NEW YORK—Investors who follow the market's VIX "fear index" for a reading on anxiety in stocks see a picture that is surprisingly placid. But options veterans also look to futures on the same index for a longer view, and here the prediction is for rockier trading.
The Chicago Board Options Exchange's volatility index, or VIX, tracks prices that investors are willing to pay for options on the S&P 500-stock index. The VIX managed to add just 4.4% on Friday even though the S&P 500 plunged nearly 3%. The index tends to move in the opposite direction of stocks, and on several frenzied days in May and June, it staged double-digit percentage gains.
Its failure to budge despite Friday's sizable drop in stocks suggests investors are expecting smaller swoons in the near term, at least compared with a month or two ago. The index lost 0.28, or 1.1%, to 25.97 on Monday.
But investors who look to futures discover a different picture. July VIX futures expire Wednesday, and these contracts traded at 26.80 on Monday.
This level is nearly a point above the VIX itself, even though there is very little time remaining on the contracts.
Suggestions of worry build as one looks forward. The curve of longer-dated contracts rises to around the 33 level for this fall's contracts before flattening into next year. Those levels aren't so different from much of June's harried trading, when the index nine times closed above 30. It had previously surged to the mid-40s amid May's stock market "flash crash."
"The market's expecting volatility to get back where it was toward the end of June," Randy Frederick, director of trading and derivatives at Charles Schwab, said. "People who are putting money on the line to trade futures are not expecting a selloff as sharp as late May, but they are expecting one more like late June."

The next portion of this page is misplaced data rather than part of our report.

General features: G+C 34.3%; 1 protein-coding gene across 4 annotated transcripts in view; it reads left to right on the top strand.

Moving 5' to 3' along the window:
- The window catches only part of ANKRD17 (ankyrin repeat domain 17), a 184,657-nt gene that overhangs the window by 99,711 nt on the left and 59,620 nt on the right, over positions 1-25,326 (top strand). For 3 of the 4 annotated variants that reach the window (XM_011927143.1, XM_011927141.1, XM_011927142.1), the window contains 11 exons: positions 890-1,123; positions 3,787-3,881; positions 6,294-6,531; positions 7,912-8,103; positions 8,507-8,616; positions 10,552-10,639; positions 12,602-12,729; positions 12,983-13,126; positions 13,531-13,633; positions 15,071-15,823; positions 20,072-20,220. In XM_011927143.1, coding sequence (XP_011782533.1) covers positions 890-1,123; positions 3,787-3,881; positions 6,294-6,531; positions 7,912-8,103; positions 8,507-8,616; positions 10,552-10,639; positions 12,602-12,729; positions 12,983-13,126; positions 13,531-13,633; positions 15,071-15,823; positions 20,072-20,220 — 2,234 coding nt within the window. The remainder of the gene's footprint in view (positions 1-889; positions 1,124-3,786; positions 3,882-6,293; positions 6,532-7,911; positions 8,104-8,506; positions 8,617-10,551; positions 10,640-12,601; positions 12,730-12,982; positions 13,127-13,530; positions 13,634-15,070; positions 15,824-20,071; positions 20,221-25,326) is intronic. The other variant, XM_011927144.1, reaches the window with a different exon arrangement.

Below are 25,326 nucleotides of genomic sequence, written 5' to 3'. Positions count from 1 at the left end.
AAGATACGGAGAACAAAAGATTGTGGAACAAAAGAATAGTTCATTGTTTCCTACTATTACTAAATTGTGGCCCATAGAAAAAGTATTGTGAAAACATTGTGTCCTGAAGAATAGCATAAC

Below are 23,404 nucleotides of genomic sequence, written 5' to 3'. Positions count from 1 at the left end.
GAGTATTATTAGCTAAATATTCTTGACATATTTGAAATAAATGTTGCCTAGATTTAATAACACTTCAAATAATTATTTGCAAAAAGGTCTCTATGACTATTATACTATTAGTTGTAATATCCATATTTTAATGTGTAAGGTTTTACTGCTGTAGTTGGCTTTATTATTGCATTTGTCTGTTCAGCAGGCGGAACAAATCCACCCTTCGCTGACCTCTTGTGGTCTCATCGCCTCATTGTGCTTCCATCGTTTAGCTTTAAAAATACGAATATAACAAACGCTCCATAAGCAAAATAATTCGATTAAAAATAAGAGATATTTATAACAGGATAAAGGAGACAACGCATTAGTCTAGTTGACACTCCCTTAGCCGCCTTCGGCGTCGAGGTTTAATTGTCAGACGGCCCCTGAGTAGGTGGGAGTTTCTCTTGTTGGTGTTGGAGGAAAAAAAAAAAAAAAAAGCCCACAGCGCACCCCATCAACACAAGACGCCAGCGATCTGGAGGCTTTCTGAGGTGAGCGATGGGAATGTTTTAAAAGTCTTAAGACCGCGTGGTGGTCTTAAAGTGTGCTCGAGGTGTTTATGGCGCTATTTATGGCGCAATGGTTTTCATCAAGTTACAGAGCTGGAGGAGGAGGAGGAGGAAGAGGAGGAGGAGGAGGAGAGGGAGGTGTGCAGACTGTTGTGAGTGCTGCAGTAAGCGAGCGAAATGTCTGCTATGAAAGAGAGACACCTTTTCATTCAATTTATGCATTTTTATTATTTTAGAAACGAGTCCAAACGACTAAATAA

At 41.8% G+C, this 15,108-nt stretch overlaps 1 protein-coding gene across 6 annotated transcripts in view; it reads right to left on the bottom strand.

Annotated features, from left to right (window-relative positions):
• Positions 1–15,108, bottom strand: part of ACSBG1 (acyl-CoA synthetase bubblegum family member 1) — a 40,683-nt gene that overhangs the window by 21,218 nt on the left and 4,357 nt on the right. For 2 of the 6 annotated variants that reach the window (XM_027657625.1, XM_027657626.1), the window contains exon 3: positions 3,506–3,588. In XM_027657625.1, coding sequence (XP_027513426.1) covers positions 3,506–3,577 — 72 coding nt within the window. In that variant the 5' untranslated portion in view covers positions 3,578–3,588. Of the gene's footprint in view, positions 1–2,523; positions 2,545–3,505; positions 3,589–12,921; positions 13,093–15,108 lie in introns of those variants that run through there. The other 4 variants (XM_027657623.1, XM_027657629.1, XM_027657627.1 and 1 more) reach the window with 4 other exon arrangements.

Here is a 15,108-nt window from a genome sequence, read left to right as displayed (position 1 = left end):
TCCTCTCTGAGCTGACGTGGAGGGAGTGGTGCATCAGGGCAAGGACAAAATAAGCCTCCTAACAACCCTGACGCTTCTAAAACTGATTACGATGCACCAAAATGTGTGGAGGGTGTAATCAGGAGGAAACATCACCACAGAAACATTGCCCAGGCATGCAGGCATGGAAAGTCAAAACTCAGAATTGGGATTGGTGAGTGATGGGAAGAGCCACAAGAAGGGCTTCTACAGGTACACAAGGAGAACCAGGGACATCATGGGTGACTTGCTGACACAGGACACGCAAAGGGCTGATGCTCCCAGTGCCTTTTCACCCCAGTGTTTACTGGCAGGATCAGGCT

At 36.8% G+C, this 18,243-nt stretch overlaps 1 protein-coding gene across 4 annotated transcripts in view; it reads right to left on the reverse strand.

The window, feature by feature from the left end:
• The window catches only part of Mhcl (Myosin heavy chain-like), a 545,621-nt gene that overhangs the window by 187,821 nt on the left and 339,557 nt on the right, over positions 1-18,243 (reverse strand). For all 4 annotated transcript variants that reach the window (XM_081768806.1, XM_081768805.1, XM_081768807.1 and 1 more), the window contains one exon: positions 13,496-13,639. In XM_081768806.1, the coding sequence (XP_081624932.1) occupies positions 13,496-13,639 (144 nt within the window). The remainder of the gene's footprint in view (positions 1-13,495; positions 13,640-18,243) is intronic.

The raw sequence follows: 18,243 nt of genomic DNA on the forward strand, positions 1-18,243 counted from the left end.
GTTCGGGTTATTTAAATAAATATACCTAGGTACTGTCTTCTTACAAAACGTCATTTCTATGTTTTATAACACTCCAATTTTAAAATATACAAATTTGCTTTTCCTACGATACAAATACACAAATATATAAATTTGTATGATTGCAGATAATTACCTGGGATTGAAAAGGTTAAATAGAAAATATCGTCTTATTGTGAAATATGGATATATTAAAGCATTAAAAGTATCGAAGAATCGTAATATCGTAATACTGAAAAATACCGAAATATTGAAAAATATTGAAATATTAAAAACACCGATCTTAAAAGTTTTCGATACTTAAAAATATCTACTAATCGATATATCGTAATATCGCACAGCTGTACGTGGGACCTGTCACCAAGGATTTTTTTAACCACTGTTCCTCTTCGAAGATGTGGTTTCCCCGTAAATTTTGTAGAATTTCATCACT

The key point to remember is that VIX futures register expectations for future periods of volatility, whereas the VIX is a read on sentiment for the near term.
"It's sort of a fulcrum," OptionsHouse Chief Investment Strategist Steve Claussen said. "When the market is volatile in the moment, the short-term VIX will likely be higher than the futures' values. Right now, we're seeing a calm market, but also a view for uncertainty to the end of the year."
Among Monday's notable options trades, one investor showed up with what appeared to be a vote for less volatility in a position tied to VIX futures.
The trader appeared to sell several thousand near-term August puts on an exchange-traded note that gives exposure to a daily rolling long position in the first and second months' VIX futures contracts, according to Option Monster. The ETN is called the iPath S&P 500 VIX Short-Term Futures Exchange Traded Note, or VXX.
Notable trades crossed the tape at the 22 and 25 levels. A trader carrying out a sale of the latter contracts at closing prices would pay $1.25 each and would make money if the VXX falls under 23.75. It shed 0.54, or 2%, to 26.83 on Monday.
A put in this instance signals expectations that the market will be calmer. Thus, this investor may have an outlook that is more like the VIX than the index's stormier futures.
Write to Brendan Conway at firstname.lastname@example.org